Elon Musk is being a hypocrite.
On Thursday, after President Donald Trump said he would withdraw the US from the Paris Agreement on climate change, Tesla’s CEO tweeted that he would leave the two White House advisory councils he sits on.
“Climate change is real,” Musk said. “Leaving Paris is not good for America or the world.”
But Trump had promised before he was elected to pull the US out of the agreement — and Musk knew that when he joined the councils.
Musk might have hoped he could change Trump’s view — and that he and Secretary of State Rex Tillerson could sway Trump to implement a carbon tax.
Musk’s agenda was transparent: Tesla’s electric vehicles don’t produce carbon, and anything that encourages people to turn to renewable energy would benefit the company, which is also making roof shingles that harness solar energy and battery packs that store it all.
And as my colleague Matt Debord has explained, Musk most likely felt that his role as a creator of manufacturing jobs in the US would have given him some sway over Trump.
It turns out that at least on the issue of the Paris Agreement, Trump was being serious about his intentions. And a carbon tax certainly looks unlikely.
The thing is that Trump doesn’t forgive — he holds grudges. That could spell bad news for Musk and Tesla.
Tesla’s customers, and those of its rivals, get tax credits when they buy its electric cars.
In 2015, the Los Angeles Times reported that all of Musk’s companies — Tesla, SolarCity, and SpaceX — had received about $US4.9 billion in “government support,” including a good portion of which came from states. It also included a $US465 million loan meant to spur production of electric cars — which Tesla repaid in full, according to Elektrek.
“Since 2006, SolarCity has installed systems for 217,595 customers, according to a corporate filing,” the Times report said. “If each paid the current average price for a residential system — about $US23,000, according to the Union of Concerned Scientists — the cost to the government would total about $US1.5 billion, which would include the Treasury grants paid to SolarCity.”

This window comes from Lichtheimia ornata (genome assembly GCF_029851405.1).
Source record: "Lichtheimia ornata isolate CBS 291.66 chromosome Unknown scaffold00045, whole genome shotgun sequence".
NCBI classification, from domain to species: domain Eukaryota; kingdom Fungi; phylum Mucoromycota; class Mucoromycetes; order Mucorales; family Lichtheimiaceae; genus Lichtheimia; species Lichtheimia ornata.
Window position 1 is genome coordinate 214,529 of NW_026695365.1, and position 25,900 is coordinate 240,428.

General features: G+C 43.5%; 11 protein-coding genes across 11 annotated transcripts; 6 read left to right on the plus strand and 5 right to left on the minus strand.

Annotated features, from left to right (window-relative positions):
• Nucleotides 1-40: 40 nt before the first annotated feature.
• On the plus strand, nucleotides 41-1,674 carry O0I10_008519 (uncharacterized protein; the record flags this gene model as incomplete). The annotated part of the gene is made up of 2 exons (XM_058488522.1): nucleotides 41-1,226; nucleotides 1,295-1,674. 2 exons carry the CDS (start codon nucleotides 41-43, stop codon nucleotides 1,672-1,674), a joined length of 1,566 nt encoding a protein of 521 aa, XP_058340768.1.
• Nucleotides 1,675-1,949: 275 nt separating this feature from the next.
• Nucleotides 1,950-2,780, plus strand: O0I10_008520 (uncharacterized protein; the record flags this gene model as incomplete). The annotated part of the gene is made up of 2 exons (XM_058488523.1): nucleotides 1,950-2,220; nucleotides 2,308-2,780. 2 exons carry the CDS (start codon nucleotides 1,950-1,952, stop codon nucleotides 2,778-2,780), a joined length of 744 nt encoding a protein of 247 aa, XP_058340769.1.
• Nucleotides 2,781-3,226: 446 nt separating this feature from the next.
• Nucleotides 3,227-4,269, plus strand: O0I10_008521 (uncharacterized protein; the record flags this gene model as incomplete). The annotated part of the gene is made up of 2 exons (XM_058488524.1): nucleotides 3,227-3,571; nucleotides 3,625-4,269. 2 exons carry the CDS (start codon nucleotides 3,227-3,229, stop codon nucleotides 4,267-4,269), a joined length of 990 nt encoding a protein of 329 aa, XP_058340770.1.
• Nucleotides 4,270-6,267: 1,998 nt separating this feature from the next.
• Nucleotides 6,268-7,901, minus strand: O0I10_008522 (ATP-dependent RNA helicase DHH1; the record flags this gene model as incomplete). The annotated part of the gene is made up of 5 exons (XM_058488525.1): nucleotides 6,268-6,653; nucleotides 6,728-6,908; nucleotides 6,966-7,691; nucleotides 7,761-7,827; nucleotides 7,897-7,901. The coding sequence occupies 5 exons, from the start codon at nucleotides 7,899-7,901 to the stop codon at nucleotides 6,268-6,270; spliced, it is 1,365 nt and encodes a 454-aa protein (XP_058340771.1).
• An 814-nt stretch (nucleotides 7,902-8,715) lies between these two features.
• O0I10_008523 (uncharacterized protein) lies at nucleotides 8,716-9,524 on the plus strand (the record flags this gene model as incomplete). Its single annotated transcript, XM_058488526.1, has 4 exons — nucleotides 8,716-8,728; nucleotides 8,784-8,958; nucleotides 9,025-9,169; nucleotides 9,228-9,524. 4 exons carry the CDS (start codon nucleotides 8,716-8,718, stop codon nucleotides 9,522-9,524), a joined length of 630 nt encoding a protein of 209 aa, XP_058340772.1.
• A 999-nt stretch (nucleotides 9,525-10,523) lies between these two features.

To be sure, that Los Angeles Times report is from 2015. But there’s no question Tesla continues to benefit from government programs aimed at spurring renewable energy consumption.
The tax credit for car buyers, for example, could put a meaningful dent in the purchase price of its much-anticipated “mass market” vehicle, the model 3.
Musk has downplayed this issue before. Seeking Alpha highlighted Musk’s comments during the company’s most recent quarterly conference call that the subsidies and credits helped the competition more than they helped Tesla:
“And I should perhaps touch again on this whole notion of — it’s almost like over the years there’s been all these sort of irritating articles, like Tesla survives because of government subsidies and tax credits. It drives me crazy. Here’s what those fools don’t realise. Tesla is not alone in the car industry, but all those things would be material if we were the only car company in existence. We are not. There are many car companies. What matters is whether we have a relative advantage in the market.”
But Tesla burned through $US623 million in cash in its most recent quarter, and while that was an improvement from the nearly $US1 billion cash burn in the previous quarter, it was still the second-highest total in the company’s history. The loss of tax breaks and subsidies for renewable-energy companies get could cause this hole to get deeper — fast.
I emailed Tesla about all this, and it sent me Musk’s statement from February about why he joined Trump’s economic advisory council:
“In December, I agreed to join the Presidential Advisory Forum to provide feedback on issues that I think are important for our country and the world. In tomorrow’s meeting, I and others will express our objections to the recent executive order on immigration and offer suggestions for changes to the policy.
“Advisory councils simply provide advice, and attending does not mean that I agree with actions by the administration. My goals are to accelerate the world’s transition to sustainable energy and to help make humanity a multi-planet civilisation, a consequence of which will be the creation of hundreds of thousands of jobs and a more inspiring future for all. I understand the perspective of those who object to my attending this meeting, but I believe at this time that engaging on critical issues will on balance serve the greater good.”
So sure, Musk feels like it is not worth his time to even do that anymore. But that choice could be Tesla’s loss.
Get the latest Tesla stock price here.
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